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How step-tracking helped one man to stay on track

May 06, 2011
 
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Four years ago, Chuck Neveu, 54, of New Salem, was a self-admitted couch potato.  Though he’d been physically active in his earlier years, his level of fitness had gradually declined as responsibilities of life pressed in on his time. 

 

Neveu’s wake-up call came when his doctor told him that his blood pressure and weight were too high and that he needed medication.  With that incentive, he joined the First Step Fitness program at the YMCA in Greenfield, and in just nine weeks was able to successfully walk 5K, or about 3 miles at a time.  After that, Neveu was hooked.  He has continued his work-outs at the YMCA, and now spends about two hours a day on his exercise routine.  So what more could he need? 

 

Two years ago, in the fall of 2009, Neveu learned about the new Walk Franklin County program that had been established to give participants an on-line option for tracking their fitness activities.  And right away, he became a walking enthusiast.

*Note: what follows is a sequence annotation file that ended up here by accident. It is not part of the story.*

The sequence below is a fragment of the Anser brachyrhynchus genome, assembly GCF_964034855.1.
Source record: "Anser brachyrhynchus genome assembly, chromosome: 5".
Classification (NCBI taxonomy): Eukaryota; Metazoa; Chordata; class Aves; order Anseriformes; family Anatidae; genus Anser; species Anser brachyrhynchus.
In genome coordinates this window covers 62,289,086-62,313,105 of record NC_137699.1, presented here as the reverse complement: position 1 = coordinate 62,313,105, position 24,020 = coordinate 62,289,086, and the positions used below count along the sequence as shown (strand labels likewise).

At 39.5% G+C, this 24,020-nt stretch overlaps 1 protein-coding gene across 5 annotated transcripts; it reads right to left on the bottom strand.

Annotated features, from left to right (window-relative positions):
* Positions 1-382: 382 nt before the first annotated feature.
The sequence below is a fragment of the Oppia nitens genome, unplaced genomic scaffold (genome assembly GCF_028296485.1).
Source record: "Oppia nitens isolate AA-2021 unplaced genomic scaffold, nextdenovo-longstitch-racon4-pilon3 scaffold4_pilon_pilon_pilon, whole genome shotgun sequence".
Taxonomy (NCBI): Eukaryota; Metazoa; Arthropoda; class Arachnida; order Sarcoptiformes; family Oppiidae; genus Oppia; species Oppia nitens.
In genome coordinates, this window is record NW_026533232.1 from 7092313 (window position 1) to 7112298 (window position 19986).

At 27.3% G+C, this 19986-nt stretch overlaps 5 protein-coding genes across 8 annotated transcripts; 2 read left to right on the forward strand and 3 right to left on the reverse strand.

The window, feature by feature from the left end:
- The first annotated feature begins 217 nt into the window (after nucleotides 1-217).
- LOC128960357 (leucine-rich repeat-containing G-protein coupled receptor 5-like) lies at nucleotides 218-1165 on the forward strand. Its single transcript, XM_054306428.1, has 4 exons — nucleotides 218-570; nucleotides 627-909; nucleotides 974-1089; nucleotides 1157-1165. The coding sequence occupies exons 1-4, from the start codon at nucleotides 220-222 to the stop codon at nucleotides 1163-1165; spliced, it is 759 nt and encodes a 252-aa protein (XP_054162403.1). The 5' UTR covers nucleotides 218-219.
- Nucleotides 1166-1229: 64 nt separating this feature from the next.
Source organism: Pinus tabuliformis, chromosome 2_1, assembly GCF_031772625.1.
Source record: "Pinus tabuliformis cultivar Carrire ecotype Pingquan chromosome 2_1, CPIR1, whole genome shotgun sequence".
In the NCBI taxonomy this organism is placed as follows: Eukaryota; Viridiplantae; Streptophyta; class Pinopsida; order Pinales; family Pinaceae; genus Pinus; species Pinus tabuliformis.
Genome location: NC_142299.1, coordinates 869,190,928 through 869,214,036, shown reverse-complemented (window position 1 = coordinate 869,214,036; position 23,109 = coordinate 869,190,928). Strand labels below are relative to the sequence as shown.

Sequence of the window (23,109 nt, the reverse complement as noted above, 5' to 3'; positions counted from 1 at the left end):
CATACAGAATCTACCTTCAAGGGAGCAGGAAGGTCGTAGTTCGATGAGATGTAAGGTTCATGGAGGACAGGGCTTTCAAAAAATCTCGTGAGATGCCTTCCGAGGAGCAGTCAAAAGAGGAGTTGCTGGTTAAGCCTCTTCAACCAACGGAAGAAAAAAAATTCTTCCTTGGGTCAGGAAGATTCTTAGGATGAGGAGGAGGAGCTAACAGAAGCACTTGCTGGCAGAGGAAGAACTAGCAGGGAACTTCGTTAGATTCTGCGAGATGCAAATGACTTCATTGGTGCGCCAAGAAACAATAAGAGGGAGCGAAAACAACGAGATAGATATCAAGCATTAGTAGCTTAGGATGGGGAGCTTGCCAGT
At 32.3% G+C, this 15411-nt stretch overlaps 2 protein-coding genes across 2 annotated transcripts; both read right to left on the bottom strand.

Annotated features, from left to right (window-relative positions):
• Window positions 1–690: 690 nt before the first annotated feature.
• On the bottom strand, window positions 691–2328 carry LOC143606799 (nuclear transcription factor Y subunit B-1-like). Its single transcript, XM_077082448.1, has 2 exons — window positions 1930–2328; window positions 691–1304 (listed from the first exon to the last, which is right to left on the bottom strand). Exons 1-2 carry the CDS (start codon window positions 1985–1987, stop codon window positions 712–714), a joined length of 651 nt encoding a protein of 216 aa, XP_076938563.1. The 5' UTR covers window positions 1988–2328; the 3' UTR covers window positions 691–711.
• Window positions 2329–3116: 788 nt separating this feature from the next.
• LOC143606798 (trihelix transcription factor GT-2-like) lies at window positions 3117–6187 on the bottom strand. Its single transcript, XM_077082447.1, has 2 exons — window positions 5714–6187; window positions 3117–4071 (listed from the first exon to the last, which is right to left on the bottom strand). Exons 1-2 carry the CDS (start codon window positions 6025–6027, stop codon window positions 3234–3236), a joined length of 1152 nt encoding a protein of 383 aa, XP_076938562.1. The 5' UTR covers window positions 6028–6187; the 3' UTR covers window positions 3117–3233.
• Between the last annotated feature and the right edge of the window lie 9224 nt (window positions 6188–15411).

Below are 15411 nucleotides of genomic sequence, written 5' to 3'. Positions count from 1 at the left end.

Co-sponsored by the YMCA of Greenfield, Baystate Franklin Medical Center, Franklin Regional Council of Governments (FRCOG), Greenfield Community College, and the Franklin County Chamber of Commerce, Walk Franklin County was initially designed as a free pedometer-based walking program.  It has since added a step-conversion chart so that members can also get credit for their other activities such as cycling, kayaking, dancing, and even gardening.

 

Neveu has become one of the leading success stories of this program. Since starting, he has logged in more than 5million steps, which is more than 277,000 steps each month or an average of 9,000+ per day.  For most people, this would be a lot of exercise; even more impressive is that Neveu does all of this walking in addition to his regular workouts at the gym. And when he goes deer hunting, he has logged as many as 34,000 steps, or 17 miles a day.

 

Because of Neveu’s enthusiasm for walking, his wife and a few of his neighbors have joined him on some of his daily treks. “It’s a great way for anyone to stay in shape,” he said, “and it costs nothing to join.”

 

To register, simply go to www.walkfranklincounty.org and follow the prompts.  When members have logged 30 days of activity – not necessarily continuous – they will qualify to receive a free packet of 28 laminated maps prepared by FRCOG in support of the program.  These maps are also available online, and include outlines of various walks throughout Franklin County plus special points of interest along the way. 

 
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